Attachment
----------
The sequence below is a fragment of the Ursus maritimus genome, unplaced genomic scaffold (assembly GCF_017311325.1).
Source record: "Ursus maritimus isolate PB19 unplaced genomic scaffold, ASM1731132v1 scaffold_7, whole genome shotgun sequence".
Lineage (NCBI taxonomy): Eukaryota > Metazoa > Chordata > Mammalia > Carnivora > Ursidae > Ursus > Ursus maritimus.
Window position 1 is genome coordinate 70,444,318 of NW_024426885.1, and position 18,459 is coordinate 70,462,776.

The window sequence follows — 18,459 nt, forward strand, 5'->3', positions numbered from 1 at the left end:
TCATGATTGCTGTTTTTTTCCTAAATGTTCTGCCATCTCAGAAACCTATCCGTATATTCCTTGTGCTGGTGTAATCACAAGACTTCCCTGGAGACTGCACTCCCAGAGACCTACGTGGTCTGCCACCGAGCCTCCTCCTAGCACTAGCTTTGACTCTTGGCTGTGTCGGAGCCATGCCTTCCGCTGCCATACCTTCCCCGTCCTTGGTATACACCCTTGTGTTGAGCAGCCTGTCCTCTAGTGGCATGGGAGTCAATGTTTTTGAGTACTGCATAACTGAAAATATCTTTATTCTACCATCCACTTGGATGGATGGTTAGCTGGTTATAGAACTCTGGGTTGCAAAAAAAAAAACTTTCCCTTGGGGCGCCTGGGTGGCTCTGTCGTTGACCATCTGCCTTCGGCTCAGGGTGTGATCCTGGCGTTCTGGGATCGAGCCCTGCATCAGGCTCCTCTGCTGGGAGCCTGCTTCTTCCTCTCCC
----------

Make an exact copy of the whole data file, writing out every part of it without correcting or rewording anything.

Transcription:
The sequence below is a fragment of the Ursus maritimus genome, unplaced genomic scaffold (assembly GCF_017311325.1).
Source record: "Ursus maritimus isolate PB19 unplaced genomic scaffold, ASM1731132v1 scaffold_7, whole genome shotgun sequence".
Lineage (NCBI taxonomy): Eukaryota > Metazoa > Chordata > Mammalia > Carnivora > Ursidae > Ursus > Ursus maritimus.
Window position 1 is genome coordinate 70,444,318 of NW_024426885.1, and position 18,459 is coordinate 70,462,776.

The window sequence follows — 18,459 nt, forward strand, 5'->3', positions numbered from 1 at the left end:
TCATGATTGCTGTTTTTTTCCTAAATGTTCTGCCATCTCAGAAACCTATCCGTATATTCCTTGTGCTGGTGTAATCACAAGACTTCCCTGGAGACTGCACTCCCAGAGACCTACGTGGTCTGCCACCGAGCCTCCTCCTAGCACTAGCTTTGACTCTTGGCTGTGTCGGAGCCATGCCTTCCGCTGCCATACCTTCCCCGTCCTTGGTATACACCCTTGTGTTGAGCAGCCTGTCCTCTAGTGGCATGGGAGTCAATGTTTTTGAGTACTGCATAACTGAAAATATCTTTATTCTACCATCCACTTGGATGGATGGTTAGCTGGTTATAGAACTCTGGGTTGCAAAAAAAAAAACTTTCCCTTGGGGCGCCTGGGTGGCTCTGTCGTTGACCATCTGCCTTCGGCTCAGGGTGTGATCCTGGCGTTCTGGGATCGAGCCCTGCATCAGGCTCCTCTGCTGGGAGCCTGCTTCTTCCTCTCCC